by Marcia Napier, Grain Valley Historical Society
When I am struggling for a topic, which is often, I go to the Historical Society newspaper files. This week I turned to the 25-year old articles and I opened the file to an article entitled “Age before Beauty.” The headline was in reference to choosing an old building with historical significance over a beautiful new building. The building which currently houses our museum at 506 Main was purchased 25 years ago. So, over the next few weeks I’ll be writing about our “home".
Twenty-five years ago, Paul Morganroth was president of the Grain Valley Historical Society. About three years prior, the East Broadway Development Company had given the society a lot on Broadway Street, east of Buckner Tarsney. The land included an old Sni-A-Bar silo and some members had hope to include the silo as a part of the museum. The land was valued at $10,000.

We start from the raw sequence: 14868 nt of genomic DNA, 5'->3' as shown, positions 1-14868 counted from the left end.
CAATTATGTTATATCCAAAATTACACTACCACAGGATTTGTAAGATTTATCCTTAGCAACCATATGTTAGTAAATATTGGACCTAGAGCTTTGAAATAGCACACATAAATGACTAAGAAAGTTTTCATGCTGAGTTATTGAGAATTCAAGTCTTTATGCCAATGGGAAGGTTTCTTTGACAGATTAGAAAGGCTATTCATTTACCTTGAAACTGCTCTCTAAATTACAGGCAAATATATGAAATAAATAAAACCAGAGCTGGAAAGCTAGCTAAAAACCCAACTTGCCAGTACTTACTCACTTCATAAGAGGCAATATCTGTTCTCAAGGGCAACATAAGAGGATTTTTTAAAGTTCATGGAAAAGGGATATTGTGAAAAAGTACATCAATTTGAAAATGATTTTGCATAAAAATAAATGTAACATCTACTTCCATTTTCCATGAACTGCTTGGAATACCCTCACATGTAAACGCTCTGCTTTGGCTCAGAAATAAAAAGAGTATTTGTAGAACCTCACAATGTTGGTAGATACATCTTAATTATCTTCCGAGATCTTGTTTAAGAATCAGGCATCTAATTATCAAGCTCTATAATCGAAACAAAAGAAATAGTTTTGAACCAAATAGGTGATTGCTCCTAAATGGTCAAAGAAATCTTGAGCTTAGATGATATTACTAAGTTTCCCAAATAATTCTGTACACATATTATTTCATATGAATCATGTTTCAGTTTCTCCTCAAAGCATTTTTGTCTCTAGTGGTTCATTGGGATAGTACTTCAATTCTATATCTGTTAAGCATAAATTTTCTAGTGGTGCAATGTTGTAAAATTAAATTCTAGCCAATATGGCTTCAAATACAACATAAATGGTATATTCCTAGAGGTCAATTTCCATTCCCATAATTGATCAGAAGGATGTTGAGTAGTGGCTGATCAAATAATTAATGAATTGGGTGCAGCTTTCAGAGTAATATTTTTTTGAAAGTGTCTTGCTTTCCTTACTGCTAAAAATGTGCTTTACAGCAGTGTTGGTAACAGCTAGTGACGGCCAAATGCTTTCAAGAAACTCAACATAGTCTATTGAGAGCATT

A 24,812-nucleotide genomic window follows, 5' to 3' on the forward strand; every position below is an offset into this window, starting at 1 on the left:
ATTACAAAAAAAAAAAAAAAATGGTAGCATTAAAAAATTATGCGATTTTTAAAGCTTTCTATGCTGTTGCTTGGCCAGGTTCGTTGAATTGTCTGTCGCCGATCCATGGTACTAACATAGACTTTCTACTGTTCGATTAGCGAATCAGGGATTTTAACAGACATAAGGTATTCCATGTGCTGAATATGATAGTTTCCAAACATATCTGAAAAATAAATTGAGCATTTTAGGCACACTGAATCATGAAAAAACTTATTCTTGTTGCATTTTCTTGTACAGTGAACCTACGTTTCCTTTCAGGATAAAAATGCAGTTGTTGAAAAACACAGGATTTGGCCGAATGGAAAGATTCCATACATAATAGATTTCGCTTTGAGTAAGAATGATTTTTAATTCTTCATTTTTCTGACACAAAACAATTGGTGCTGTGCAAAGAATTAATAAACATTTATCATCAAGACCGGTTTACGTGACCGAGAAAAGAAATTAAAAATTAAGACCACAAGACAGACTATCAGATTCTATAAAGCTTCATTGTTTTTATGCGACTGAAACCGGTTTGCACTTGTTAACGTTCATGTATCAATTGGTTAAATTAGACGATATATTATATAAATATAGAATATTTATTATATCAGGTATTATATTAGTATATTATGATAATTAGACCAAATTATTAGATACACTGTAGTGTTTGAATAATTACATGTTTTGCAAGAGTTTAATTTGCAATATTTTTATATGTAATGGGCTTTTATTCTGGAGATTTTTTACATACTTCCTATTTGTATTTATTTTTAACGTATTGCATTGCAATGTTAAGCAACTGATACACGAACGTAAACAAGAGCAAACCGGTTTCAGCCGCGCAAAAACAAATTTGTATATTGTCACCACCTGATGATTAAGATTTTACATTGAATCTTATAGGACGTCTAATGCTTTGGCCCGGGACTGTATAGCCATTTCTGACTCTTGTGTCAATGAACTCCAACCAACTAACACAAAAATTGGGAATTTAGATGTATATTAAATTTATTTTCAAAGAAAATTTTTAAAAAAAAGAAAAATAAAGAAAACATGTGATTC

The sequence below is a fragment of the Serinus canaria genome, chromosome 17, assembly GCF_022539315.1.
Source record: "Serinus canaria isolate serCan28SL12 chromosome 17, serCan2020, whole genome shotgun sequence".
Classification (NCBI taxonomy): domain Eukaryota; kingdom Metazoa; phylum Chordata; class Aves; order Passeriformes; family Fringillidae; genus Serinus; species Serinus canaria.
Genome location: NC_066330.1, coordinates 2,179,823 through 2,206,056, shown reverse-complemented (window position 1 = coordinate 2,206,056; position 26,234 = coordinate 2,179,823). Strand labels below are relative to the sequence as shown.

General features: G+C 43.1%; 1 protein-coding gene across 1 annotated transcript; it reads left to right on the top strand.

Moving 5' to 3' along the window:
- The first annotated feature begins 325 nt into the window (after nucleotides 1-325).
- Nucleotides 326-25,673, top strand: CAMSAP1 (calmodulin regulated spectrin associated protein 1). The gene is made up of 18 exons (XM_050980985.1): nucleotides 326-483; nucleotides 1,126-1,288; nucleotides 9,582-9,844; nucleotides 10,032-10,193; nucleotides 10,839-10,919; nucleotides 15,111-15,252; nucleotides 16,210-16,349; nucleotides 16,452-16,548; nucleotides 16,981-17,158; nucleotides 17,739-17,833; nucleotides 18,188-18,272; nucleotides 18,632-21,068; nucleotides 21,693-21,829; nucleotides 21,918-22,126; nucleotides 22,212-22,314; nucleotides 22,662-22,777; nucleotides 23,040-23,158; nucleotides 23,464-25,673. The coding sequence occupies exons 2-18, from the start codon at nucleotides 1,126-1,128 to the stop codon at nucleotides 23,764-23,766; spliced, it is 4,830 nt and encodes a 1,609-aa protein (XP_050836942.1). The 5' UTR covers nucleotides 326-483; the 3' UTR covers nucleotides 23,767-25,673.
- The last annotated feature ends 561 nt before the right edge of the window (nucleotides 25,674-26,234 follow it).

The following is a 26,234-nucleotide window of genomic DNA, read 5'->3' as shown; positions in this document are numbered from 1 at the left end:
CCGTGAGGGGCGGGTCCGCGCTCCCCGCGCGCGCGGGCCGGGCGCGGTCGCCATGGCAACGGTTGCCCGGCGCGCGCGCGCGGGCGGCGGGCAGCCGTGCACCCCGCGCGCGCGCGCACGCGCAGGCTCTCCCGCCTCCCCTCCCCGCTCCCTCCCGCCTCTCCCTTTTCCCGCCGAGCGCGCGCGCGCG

Fast forward to 1998. The same development company that had given the site on Broadway offered to take back the land and deduct $10,000 from the $70,000 purchase price of the Main Street building. John Washburn was the building chairman. Over the previous three years, the society had raised just over $16,000 for construction of a new building.
Washburn immediately raised the fundraising goal from $30,000 to $60,000 in order to pay off the building and do the necessary renovations needed to make the building usable as a museum and meeting space. Over the next few weeks, I will be telling you the history of our building since its’ inception in the early 1900s.
Before the building became the Historical Society it was Campbell’s Sho-Me Gun Shop, circa 1998. Photo credit: Grain Valley Historical Society
Paul Morganroth, Harvey Kolster and Norma Goodman check out the original tin ceiling concealed by drop tiles. Photo credit: Grain Valley Historical Society.